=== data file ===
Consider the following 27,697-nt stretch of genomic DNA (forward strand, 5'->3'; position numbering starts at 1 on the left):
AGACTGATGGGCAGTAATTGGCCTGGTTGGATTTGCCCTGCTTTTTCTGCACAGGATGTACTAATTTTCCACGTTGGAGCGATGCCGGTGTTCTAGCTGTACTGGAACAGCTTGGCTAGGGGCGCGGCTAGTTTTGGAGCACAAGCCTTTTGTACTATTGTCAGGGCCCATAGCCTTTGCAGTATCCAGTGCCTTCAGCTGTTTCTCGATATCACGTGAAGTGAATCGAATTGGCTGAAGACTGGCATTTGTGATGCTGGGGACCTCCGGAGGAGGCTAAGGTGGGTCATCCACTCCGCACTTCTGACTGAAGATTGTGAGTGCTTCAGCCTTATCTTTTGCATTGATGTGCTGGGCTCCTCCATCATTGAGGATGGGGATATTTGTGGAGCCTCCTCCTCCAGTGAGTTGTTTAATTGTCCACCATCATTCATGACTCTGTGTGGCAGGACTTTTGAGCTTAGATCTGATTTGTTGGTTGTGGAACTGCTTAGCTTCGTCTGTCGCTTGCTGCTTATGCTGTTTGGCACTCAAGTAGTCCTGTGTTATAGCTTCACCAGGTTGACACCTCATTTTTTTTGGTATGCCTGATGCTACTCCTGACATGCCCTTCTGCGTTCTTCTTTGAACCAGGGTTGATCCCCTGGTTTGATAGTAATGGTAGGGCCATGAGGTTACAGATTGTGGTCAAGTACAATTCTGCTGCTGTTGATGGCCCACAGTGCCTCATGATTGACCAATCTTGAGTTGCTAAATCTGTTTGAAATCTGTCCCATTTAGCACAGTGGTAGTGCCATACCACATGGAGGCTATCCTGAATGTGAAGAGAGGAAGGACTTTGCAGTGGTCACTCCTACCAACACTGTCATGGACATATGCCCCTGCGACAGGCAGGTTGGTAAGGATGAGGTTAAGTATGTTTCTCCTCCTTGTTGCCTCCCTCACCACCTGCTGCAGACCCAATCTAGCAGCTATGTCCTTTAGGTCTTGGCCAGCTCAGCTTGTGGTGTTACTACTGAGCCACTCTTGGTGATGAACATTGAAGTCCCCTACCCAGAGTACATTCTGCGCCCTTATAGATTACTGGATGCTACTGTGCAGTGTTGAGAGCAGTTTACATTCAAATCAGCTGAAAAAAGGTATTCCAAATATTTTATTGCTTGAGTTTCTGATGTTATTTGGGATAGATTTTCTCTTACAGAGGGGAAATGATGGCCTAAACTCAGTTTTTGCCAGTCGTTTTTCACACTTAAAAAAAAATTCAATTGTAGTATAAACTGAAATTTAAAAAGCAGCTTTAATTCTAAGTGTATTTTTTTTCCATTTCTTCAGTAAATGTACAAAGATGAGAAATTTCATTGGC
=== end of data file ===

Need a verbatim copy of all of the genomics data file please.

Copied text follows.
Consider the following 27,697-nt stretch of genomic DNA (forward strand, 5'->3'; position numbering starts at 1 on the left):
AGACTGATGGGCAGTAATTGGCCTGGTTGGATTTGCCCTGCTTTTTCTGCACAGGATGTACTAATTTTCCACGTTGGAGCGATGCCGGTGTTCTAGCTGTACTGGAACAGCTTGGCTAGGGGCGCGGCTAGTTTTGGAGCACAAGCCTTTTGTACTATTGTCAGGGCCCATAGCCTTTGCAGTATCCAGTGCCTTCAGCTGTTTCTCGATATCACGTGAAGTGAATCGAATTGGCTGAAGACTGGCATTTGTGATGCTGGGGACCTCCGGAGGAGGCTAAGGTGGGTCATCCACTCCGCACTTCTGACTGAAGATTGTGAGTGCTTCAGCCTTATCTTTTGCATTGATGTGCTGGGCTCCTCCATCATTGAGGATGGGGATATTTGTGGAGCCTCCTCCTCCAGTGAGTTGTTTAATTGTCCACCATCATTCATGACTCTGTGTGGCAGGACTTTTGAGCTTAGATCTGATTTGTTGGTTGTGGAACTGCTTAGCTTCGTCTGTCGCTTGCTGCTTATGCTGTTTGGCACTCAAGTAGTCCTGTGTTATAGCTTCACCAGGTTGACACCTCATTTTTTTTGGTATGCCTGATGCTACTCCTGACATGCCCTTCTGCGTTCTTCTTTGAACCAGGGTTGATCCCCTGGTTTGATAGTAATGGTAGGGCCATGAGGTTACAGATTGTGGTCAAGTACAATTCTGCTGCTGTTGATGGCCCACAGTGCCTCATGATTGACCAATCTTGAGTTGCTAAATCTGTTTGAAATCTGTCCCATTTAGCACAGTGGTAGTGCCATACCACATGGAGGCTATCCTGAATGTGAAGAGAGGAAGGACTTTGCAGTGGTCACTCCTACCAACACTGTCATGGACATATGCCCCTGCGACAGGCAGGTTGGTAAGGATGAGGTTAAGTATGTTTCTCCTCCTTGTTGCCTCCCTCACCACCTGCTGCAGACCCAATCTAGCAGCTATGTCCTTTAGGTCTTGGCCAGCTCAGCTTGTGGTGTTACTACTGAGCCACTCTTGGTGATGAACATTGAAGTCCCCTACCCAGAGTACATTCTGCGCCCTTATAGATTACTGGATGCTACTGTGCAGTGTTGAGAGCAGTTTACATTCAAATCAGCTGAAAAAAGGTATTCCAAATATTTTATTGCTTGAGTTTCTGATGTTATTTGGGATAGATTTTCTCTTACAGAGGGGAAATGATGGCCTAAACTCAGTTTTTGCCAGTCGTTTTTCACACTTAAAAAAAAATTCAATTGTAGTATAAACTGAAATTTAAAAAGCAGCTTTAATTCTAAGTGTATTTTTTTTCCATTTCTTCAGTAAATGTACAAAGATGAGAAATTTCATTGGC